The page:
Creativity with digital and people photography

Discussion in 'Philosophy' started by matthewkane, Jul 28, 2004.

  1. First off I don't want anyone to start arguing digital vs. film or old vs. new. Or for people to go on about their bitter hatred toward digital or how it has ruined t hings.... Or how much you hate the skinny fashion models. I want to peacefully discuss this. If you are not interested in doing so please move on! N ow then....
    Has technology and technique been so highly refined that photography has practically r eached its crescendo of capability? With the ability of Photoshop CS, 11megapixel D slrs, Digital MF backs, Lighting advances, etc... The abillity to make a "Perfect image" i s here. Whether it be a true one or not. If you have the necessary tools (artistically and e quip wise) at least. Not that I do, or those reading this do but... Take fashion p hotography for instance... Please go to Sarahsilver.com and look at h er Beauty Section. Dial up users beware it may take a minute to load! How can you get better than that? In what she was going for. The sharpness, the colors, the light... Sure she has make-up artists, stylists, and such. Certainly they don't get the credit they deserve because they are attached to an ad for g ucci or some other sweatshop clothing corporation (which I can understand) but all c lothing aside these are incredible images. There are so many great photographers that h ave all the resources and they are setting the pace with the new tools in creative r epresentations of human beings in abstract form.
    Go to Michel Tcherevkoffs page and to t he People Section. Some of the ads this guy has done are certainly artistic. It seems h ard to be revolutionary anymore. It is harder to get noticed and "Stand apart from the c rowd" now than ever before. What baffled people in the past seems like old hap with t he capabilities of today. The possibilities are endless. Any thoughts?
     
  2. Matthew my opinion is, what is fantastic today could be considered garbage tommorow. Really the photo on the Sarahsilver.com could have been done 20 years ago. What is diffrent is more and more can do it now without millions of dollars. Now its possible to be done by almost anyone with software and a camera. On the other hand, remember when photos and ads were more closer to truth? Now with editing (Graphic Designing) what they show isn't real. Not all but much more than it used to be. Not that it couldn't be done 20 years ago but now its allowed!
     
  3. Better not to mention the D word at all if you want to avoid D-vs-F controversy.

    Digital technology has been in use for 20 years or more, in photography and printing. This stuff is not brand new, there hasn't been a sudden revolution. Not to mention there was loads of stuff you could do before digital, using traditional techniques.

    The important change recently is that the technology has got much cheaper and easier to use, on the production side and on the distribution side. In the mid-80s you would have had to lay out colour magazine spreads using a $500,000 Scitex, now you can do it on a $2,500 Mac, or even on a $500 Windows PC. And we have the WWW.

    All this allows a wider group of producers to put more images in front of viewers than ever before. The 'crowd' has got much bigger, so it's harder to stand out.

    It's highly arguable, though, that cheaper and easier technology adds to individuals' creativity. If you look at auto-exposure or auto-focus, these technologies eliminate the need for a degree of technical skill which previously distinguished good photographers from the rest. But they don't do anything for selection of subject, or composition.

    Hence there is still a place for original and creative photographers.
     
  4. I think your question "How can you get better than that?" applies largely to the technical side. In fact, the main technical problems of photography have been well solved for years. The rest of it is about making the tech side increasingly easy to do or increasingly accessible to the multitudes of interested shooters. As that gets easier and more available, you get a combination of effects: there's more technically good but uncreative photography presented to the world, but creative image makers are also ever more freed to think creatively...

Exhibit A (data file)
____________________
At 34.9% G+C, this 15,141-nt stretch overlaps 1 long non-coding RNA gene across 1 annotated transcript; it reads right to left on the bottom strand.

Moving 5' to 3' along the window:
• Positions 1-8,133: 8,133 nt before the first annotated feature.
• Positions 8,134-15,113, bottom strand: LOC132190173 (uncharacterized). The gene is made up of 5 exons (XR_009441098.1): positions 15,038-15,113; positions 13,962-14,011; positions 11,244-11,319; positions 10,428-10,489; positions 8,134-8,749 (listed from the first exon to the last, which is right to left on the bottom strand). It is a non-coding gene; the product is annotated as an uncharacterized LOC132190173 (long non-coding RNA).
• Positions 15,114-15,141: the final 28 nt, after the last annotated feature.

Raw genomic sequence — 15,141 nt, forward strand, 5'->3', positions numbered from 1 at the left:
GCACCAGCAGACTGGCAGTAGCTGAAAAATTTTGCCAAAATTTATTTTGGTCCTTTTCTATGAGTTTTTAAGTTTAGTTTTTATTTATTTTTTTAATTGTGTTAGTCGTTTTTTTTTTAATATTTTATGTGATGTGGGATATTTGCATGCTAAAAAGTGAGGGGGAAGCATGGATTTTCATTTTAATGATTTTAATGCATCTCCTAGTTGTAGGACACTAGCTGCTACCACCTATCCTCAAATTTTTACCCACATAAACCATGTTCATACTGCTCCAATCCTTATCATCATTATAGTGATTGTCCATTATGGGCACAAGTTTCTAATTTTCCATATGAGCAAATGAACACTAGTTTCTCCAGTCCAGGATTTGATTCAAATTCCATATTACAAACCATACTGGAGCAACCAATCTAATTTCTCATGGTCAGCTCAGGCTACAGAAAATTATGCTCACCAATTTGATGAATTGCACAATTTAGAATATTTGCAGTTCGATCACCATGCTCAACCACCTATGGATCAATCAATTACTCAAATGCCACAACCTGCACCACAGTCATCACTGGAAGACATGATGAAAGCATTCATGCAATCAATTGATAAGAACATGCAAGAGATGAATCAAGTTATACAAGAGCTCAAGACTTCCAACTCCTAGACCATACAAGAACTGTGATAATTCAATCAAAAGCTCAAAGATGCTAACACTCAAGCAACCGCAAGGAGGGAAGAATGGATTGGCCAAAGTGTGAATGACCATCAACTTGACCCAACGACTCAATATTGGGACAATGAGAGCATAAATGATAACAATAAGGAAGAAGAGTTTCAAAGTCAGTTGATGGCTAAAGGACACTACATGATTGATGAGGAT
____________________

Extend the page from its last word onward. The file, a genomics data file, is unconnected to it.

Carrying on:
5. To add to what Marshall said, the only thing digital capture has done has moved complete and full artistic accountability onto the back of the photographer. No more 'Well, that's the way the chrome looks, so that's what it should look it.'

    From a purely philosophical perspective, once film scanning became popular, the manipulation/artistic arguement went out the window. Adding digital capture to the mix only look out the last remaining technical variable for photogs that found film scanning a bit daunting, and got sick of being raped for $75 drum scans.

    "It's harder to get noticed"

    In the past 5 years I've seen more talented photographers crawl out of nowhere with dazzling images using digital capture than the past 25.

    "What baffled people in the past seems like old hap with t he capabilities of today."

    Has nothing to do with capabilities or tools, it's simply attitude. The new artists you rave about simply have learned to stand on their own merits and can't hide behind some medium. They have full control from capture to final presentation. When I took photography classes in the 80's it was always two thirds presentation and one third technique, till I got so fed up I walked out. Doesn't matter how your vision sucks, just print it on X paper or use X film and use a really big white matte on the final print to make it artistically accepted. Those days be long gone, and good riddence. Those commercial photogs I know who don't use digital, have exellent technical control of the process, and didn't buy into the BS brainwashing above are still cranking out dazzling work.
     
  6. You pose it this way Matthew: "Has technology and technique been so highly refined that photography has practically r eached its crescendo of capability?" I doubt it based on my reading of history. Just when one thinks there is room for no more improvement,boom,someone pulls a rabbit out of a hat. At least I like to think it will go on. For my part,I don't choose to be whatever you mean by revolutionary. Like to consolidate our gains for a while with just diversity,accessibility, and sharing among the everyday crowd-arts and craft for the masses-,like me for instance. Don't you?
     
  7. Yea I agree with most of you. It has become easier and cheaper to do. There is an a
    bundance of talented photographers these days, and that's kind of what I was getting a
    t. It seems hard to compete with or stand out from at first glance. I for one do have a
    spirations of reaching the commercial side of the business in due time. (Not n
    ecessarily fashion). Maybe it's just because I am just 24 and seemed overwhelmed by s